[email protected] - The art of subliminal advertising

July 2012

Boy, have Rolex and Hublot got it right or what? With the summer only half way through those two brand names have had so much exposure on television it’s unbelievable.

In June we had the 2012 UEFA European Football Championship, better known as the Euro 2012 Finals. 31 matches were played over a total of around 2,850 minutes, during which time the Hublot brand name appeared every time a player was substituted or additional playing time was shown on an electronic board hoisted above the head by what is known as the Fourth Official. That is forty-seven and a half hours of possible subliminal advertising for what was probably a derisory (in watch company advertising budgets terms) amount of money spent. And if I’m not mistaken, I think I caught a glimpse of Roy Hodgson, the England team manager, wearing a Hublot Big Bang.

A remarkable coup by that master of marketing, Jean-Claude Biver, but even his brilliant marketing manoeuvre is put in the shade by Rolex. A partner of The Championships at Wimbledon since 1978 when Rolex became the “Official Watch”, the amount of time the Rolex name has appeared on television screens around the world can only be estimated, but given that the name and the logo appears on the ever-present scoreboard, we’ve got to be talking around 4,000 hours over the years. And that’s not to mention this year’s winner of the Gentlemen’s Single Final, the Rolex ambassador, Roger Federer. On winning his seventh Wimbledon title after beating Scotland’s Andy Murray, he dropped onto the hallowed green turf of the centre court, then victoriously sauntered over to his chair, nimbly pulled off his bandana, wiped his forehead and placed an exquisite gold Rolex watch on his wrist prior to receiving the winner’s magnificent golden cup. Déformation professionnelle oblige, it was a rose gold Rolex Day-Date II—or as the brand care to refer to it as an Everose Gold watch, which is not only pretentious but also redundant since 18-carat gold doesn’t discolour unless there is a problem in the alloying of the metal—which is highly unlikely chez Rolex or Metalor!

In addition to the watches that the genius with the racket receives, I discovered on Gregory Pons’ Business Montres site that it is rumoured that Federer’s annual income from this ambassadorship is around fifteen million dollars. Again, hardly a dent in the annual budget!

To give my eyes a rest and my body a workout after sprawling across the couch for all those hours of sport, I left the sunshine and warmth of the Côte d’Azur and squeezed into an EasyJet and popped over to London to attend a rather posh wedding, morning dress et al.

It’s all busy, busy, busy over there as the city prepares for the invasion of visitors to the summer Olympics, which in British terms means between 15 and 16 degrees centigrade accompanied by daily tropical downpours many countries in Africa never see in a lifetime.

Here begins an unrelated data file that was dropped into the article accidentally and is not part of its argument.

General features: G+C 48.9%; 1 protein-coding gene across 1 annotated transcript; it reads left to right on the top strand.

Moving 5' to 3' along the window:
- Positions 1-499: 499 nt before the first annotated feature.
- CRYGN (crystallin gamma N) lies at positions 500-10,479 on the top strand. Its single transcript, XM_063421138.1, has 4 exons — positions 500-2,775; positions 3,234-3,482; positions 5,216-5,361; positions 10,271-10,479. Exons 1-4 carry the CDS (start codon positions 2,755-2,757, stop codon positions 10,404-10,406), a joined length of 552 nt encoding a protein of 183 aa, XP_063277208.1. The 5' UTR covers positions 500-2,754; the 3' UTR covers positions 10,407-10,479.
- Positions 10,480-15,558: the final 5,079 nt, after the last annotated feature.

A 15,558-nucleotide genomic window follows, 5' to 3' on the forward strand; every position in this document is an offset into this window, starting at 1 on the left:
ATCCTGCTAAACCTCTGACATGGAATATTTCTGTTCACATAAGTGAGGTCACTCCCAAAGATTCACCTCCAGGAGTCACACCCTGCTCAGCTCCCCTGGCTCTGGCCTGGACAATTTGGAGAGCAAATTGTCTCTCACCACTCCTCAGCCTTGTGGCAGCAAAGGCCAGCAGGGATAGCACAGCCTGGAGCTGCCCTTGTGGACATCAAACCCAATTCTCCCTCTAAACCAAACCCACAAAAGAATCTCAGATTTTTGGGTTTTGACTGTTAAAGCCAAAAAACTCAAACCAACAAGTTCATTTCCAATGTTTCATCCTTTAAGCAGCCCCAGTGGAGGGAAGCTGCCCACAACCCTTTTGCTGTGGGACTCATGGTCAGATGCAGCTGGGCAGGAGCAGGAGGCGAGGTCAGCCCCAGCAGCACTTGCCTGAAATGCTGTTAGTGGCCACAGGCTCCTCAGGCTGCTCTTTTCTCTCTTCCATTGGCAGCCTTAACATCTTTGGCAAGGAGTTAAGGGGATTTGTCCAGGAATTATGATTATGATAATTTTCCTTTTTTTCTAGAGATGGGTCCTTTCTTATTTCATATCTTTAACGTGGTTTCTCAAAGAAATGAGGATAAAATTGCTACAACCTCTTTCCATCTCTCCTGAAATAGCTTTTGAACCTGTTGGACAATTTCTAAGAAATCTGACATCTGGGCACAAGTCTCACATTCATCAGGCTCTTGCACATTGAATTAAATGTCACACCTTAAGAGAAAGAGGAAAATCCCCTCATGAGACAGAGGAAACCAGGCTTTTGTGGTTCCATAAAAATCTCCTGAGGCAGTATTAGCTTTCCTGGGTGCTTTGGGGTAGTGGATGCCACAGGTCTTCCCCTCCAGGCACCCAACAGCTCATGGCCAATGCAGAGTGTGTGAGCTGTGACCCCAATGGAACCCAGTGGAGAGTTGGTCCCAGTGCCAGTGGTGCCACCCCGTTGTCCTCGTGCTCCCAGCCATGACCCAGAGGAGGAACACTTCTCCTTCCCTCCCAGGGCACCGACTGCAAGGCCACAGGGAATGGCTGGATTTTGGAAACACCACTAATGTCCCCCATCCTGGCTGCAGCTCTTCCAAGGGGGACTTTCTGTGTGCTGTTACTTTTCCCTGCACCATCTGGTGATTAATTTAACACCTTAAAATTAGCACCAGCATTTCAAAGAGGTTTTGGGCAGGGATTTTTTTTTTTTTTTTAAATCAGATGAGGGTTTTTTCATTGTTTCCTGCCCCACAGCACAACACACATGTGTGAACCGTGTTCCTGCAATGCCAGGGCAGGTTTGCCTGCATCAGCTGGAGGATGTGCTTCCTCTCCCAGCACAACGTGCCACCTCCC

But back to the Olympics: the opening ceremony is on Friday, July 27 and the closing ceremony is on Sunday, August 12. During those two weeks, another Swiss watch brand will be reaping the rewards of subliminal advertising since Omega is the official timekeeper for the games—and not for the first time either, this is the brand’s 25th occasion. Clearly a marketing tool par excellence.

But back to my visit. Whilst roaming around the West End I was drawn to watch retailers’ windows like a wasp to my sandwich and was impressed by the omnipresence of Omega watches. However, in one leading retailer’s display, the Omega name on the display was facing the wrong way, so, being a good Samaritan, I ventured into the shop and told one of the salespeople, a rather churlish man as it turned out who mumbled something about it being readable from the inside and showed me the door with a simple “Good Morning”.

Two days later, on my way to buy some cheddar cheese at Selfridges I passed by the display again to discover that it hadn’t been corrected—and voilà, the proof snapped by my telephone’s camera. Why did I bother? Well may you ask, but I thought that perhaps Stephen Urquhart, the brand’s President, would have appreciated the gesture—after all he has Scottish blood running through his veins.

So with the Olympics in London I suppose there will be many people sprinting through the streets this summer, carrying torches and passing batons, a bit like last summer except they were passing television sets and other moveable objects. So, here’s my Olympic games story: an attractive blonde sees a man carrying a long metal bar close to the athletes’ entrance and asks him if he’s a pole vaulter.

“No,” says the man, “I’m German, but how did you know my name is Walter?” Well, you’ve got to laugh haven’t you.

LAKIN@LARGE - The art of subliminal advertising

Source: Europa Star August - September 2012 Magazine Issue